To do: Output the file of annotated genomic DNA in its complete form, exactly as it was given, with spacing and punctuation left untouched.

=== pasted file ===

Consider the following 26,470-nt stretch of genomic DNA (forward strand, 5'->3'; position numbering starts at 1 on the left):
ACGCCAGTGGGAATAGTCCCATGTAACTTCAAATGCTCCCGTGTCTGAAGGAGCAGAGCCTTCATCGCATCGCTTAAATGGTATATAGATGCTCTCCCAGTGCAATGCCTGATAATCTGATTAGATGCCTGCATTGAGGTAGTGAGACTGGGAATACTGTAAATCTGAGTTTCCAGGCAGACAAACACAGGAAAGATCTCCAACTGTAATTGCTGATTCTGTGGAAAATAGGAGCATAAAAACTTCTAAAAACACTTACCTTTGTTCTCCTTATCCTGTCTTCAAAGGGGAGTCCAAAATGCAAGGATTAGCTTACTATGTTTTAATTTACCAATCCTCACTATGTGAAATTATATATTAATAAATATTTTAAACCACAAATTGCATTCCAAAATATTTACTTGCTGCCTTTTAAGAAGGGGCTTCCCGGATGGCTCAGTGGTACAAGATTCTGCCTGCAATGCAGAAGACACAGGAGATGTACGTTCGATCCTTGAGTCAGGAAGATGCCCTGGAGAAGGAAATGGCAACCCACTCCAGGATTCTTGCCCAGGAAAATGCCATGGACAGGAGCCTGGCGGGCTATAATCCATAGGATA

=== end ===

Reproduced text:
Consider the following 26,470-nt stretch of genomic DNA (forward strand, 5'->3'; position numbering starts at 1 on the left):
ACGCCAGTGGGAATAGTCCCATGTAACTTCAAATGCTCCCGTGTCTGAAGGAGCAGAGCCTTCATCGCATCGCTTAAATGGTATATAGATGCTCTCCCAGTGCAATGCCTGATAATCTGATTAGATGCCTGCATTGAGGTAGTGAGACTGGGAATACTGTAAATCTGAGTTTCCAGGCAGACAAACACAGGAAAGATCTCCAACTGTAATTGCTGATTCTGTGGAAAATAGGAGCATAAAAACTTCTAAAAACACTTACCTTTGTTCTCCTTATCCTGTCTTCAAAGGGGAGTCCAAAATGCAAGGATTAGCTTACTATGTTTTAATTTACCAATCCTCACTATGTGAAATTATATATTAATAAATATTTTAAACCACAAATTGCATTCCAAAATATTTACTTGCTGCCTTTTAAGAAGGGGCTTCCCGGATGGCTCAGTGGTACAAGATTCTGCCTGCAATGCAGAAGACACAGGAGATGTACGTTCGATCCTTGAGTCAGGAAGATGCCCTGGAGAAGGAAATGGCAACCCACTCCAGGATTCTTGCCCAGGAAAATGCCATGGACAGGAGCCTGGCGGGCTATAATCCATAGGATA